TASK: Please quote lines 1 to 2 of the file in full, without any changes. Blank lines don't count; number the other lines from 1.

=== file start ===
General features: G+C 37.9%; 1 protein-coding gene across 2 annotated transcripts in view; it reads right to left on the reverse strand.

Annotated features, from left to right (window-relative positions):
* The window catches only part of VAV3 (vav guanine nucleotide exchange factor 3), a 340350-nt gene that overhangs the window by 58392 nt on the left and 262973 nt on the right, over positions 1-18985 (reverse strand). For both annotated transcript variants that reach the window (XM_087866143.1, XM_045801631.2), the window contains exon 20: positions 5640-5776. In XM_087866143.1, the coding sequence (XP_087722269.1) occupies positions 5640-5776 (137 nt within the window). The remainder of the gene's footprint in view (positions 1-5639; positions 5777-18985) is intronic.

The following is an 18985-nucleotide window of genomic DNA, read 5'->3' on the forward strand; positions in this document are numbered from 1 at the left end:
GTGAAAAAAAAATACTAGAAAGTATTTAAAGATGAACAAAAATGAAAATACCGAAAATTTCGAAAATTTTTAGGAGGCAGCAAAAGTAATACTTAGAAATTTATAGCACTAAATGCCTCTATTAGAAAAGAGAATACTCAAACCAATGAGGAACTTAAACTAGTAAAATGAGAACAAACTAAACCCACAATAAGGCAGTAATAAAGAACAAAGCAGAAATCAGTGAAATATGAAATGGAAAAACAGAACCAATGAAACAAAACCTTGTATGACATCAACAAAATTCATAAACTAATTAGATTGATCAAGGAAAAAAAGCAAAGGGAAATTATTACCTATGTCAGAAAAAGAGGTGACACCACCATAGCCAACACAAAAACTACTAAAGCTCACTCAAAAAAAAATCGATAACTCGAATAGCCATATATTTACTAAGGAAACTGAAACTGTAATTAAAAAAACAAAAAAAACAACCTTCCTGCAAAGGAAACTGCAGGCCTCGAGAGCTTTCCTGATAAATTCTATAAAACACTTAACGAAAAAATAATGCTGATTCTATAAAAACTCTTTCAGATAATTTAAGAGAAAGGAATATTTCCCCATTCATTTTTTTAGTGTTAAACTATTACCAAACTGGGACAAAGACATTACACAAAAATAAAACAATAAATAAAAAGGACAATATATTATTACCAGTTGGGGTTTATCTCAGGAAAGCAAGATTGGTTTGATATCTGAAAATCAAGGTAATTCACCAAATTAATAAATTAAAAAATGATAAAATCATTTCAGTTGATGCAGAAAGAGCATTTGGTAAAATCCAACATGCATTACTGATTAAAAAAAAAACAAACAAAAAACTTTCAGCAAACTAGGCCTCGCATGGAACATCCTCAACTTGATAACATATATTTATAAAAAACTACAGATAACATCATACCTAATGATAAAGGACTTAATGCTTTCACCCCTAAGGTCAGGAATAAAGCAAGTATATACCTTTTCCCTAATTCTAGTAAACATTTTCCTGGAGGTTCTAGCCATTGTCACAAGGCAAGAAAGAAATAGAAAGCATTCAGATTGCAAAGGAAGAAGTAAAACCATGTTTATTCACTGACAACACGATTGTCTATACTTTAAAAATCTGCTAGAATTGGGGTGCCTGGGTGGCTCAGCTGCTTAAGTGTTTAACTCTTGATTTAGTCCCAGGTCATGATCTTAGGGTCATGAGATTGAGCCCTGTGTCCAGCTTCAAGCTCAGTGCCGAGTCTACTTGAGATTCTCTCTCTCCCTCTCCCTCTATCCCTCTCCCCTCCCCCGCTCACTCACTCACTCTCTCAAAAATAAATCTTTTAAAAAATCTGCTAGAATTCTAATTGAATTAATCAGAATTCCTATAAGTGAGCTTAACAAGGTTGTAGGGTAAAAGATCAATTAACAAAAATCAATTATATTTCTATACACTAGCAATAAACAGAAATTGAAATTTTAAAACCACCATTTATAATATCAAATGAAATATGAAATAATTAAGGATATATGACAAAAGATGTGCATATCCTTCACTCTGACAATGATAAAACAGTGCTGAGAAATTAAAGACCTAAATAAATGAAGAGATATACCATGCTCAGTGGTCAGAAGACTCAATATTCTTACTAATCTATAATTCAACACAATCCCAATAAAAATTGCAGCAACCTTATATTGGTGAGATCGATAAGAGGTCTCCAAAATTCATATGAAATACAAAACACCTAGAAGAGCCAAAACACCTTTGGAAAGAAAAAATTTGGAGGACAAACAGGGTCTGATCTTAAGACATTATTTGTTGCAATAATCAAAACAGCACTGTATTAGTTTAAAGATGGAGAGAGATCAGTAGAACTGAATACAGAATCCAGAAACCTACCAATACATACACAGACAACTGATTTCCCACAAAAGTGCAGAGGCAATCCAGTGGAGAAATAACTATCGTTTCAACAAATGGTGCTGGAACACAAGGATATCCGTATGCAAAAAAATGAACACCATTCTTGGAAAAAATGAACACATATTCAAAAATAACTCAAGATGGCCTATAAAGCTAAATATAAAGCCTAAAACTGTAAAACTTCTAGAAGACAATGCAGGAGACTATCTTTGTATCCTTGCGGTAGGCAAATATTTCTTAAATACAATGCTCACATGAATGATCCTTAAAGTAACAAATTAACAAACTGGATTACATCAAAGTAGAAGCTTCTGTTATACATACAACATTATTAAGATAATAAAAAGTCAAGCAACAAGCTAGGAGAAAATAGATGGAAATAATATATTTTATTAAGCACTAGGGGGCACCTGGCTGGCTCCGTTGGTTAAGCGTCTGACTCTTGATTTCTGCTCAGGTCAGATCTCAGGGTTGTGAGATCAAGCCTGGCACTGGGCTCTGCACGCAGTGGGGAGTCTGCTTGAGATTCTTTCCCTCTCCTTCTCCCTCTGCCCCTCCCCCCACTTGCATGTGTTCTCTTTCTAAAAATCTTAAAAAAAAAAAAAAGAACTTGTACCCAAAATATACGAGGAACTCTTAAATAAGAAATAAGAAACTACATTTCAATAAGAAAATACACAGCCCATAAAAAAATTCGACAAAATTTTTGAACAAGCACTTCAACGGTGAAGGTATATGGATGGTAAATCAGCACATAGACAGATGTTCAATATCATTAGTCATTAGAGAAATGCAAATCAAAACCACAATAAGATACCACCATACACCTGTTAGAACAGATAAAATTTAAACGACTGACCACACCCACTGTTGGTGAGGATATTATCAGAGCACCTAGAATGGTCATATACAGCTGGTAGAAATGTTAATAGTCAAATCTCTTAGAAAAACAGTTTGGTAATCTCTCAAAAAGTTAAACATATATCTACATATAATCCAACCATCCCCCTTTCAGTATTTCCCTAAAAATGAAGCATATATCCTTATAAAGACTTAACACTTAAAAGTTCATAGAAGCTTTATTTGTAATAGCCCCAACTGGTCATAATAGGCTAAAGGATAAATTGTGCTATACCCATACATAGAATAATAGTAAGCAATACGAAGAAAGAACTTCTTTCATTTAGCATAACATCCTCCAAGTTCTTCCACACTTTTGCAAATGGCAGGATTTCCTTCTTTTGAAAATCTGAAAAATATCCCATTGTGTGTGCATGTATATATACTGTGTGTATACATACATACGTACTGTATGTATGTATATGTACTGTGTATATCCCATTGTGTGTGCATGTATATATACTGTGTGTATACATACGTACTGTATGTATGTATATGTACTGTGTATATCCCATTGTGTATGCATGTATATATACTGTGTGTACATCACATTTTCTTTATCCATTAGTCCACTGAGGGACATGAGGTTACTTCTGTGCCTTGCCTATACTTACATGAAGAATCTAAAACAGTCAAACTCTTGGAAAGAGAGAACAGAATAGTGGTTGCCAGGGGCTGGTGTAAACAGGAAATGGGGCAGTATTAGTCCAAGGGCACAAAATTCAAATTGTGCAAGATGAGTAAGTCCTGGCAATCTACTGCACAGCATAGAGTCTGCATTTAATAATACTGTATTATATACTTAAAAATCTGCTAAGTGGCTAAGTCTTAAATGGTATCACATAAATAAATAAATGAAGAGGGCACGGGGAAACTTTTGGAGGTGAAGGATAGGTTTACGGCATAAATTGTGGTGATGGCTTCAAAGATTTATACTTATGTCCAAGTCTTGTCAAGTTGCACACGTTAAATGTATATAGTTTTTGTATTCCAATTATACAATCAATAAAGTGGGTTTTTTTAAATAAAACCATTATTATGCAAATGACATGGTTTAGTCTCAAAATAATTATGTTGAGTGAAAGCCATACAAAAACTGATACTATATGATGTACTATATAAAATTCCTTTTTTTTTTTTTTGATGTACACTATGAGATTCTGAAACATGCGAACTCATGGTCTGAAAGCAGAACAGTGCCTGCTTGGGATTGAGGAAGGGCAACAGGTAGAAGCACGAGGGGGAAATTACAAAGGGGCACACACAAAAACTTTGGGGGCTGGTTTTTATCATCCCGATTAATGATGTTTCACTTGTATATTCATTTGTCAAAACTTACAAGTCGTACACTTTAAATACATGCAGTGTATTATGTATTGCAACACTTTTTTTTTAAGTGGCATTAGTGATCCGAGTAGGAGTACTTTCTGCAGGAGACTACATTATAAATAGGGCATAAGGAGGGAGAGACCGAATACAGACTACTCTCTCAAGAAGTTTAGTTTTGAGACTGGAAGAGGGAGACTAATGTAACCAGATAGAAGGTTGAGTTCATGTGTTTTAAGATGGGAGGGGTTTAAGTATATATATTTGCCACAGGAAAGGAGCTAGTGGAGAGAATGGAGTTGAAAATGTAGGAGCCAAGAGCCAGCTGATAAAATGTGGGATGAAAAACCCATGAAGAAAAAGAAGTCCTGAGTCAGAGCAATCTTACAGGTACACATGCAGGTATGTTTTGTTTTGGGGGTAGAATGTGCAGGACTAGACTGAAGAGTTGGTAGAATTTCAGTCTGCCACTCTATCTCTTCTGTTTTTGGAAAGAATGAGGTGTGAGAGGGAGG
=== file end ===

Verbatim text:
General features: G+C 37.9%; 1 protein-coding gene across 2 annotated transcripts in view; it reads right to left on the reverse strand.

Annotated features, from left to right (window-relative positions):